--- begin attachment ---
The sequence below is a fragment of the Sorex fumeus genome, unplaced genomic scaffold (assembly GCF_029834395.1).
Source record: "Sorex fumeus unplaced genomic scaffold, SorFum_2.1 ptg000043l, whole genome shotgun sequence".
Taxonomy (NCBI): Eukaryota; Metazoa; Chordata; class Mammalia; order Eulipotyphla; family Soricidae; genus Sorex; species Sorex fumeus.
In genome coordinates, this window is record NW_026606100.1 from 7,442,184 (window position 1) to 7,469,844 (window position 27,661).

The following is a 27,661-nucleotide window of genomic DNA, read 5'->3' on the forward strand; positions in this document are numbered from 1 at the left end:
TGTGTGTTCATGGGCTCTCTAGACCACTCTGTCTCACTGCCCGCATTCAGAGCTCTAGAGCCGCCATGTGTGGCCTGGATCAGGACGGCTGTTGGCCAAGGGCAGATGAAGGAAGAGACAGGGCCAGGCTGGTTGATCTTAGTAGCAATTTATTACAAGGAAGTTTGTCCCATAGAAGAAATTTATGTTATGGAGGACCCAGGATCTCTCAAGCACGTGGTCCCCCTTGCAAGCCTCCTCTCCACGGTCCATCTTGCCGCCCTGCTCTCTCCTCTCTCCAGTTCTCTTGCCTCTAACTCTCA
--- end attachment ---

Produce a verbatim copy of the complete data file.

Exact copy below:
The sequence below is a fragment of the Sorex fumeus genome, unplaced genomic scaffold (assembly GCF_029834395.1).
Source record: "Sorex fumeus unplaced genomic scaffold, SorFum_2.1 ptg000043l, whole genome shotgun sequence".
Taxonomy (NCBI): Eukaryota; Metazoa; Chordata; class Mammalia; order Eulipotyphla; family Soricidae; genus Sorex; species Sorex fumeus.
In genome coordinates, this window is record NW_026606100.1 from 7,442,184 (window position 1) to 7,469,844 (window position 27,661).

The following is a 27,661-nucleotide window of genomic DNA, read 5'->3' on the forward strand; positions in this document are numbered from 1 at the left end:
TGTGTGTTCATGGGCTCTCTAGACCACTCTGTCTCACTGCCCGCATTCAGAGCTCTAGAGCCGCCATGTGTGGCCTGGATCAGGACGGCTGTTGGCCAAGGGCAGATGAAGGAAGAGACAGGGCCAGGCTGGTTGATCTTAGTAGCAATTTATTACAAGGAAGTTTGTCCCATAGAAGAAATTTATGTTATGGAGGACCCAGGATCTCTCAAGCACGTGGTCCCCCTTGCAAGCCTCCTCTCCACGGTCCATCTTGCCGCCCTGCTCTCTCCTCTCTCCAGTTCTCTTGCCTCTAACTCTCA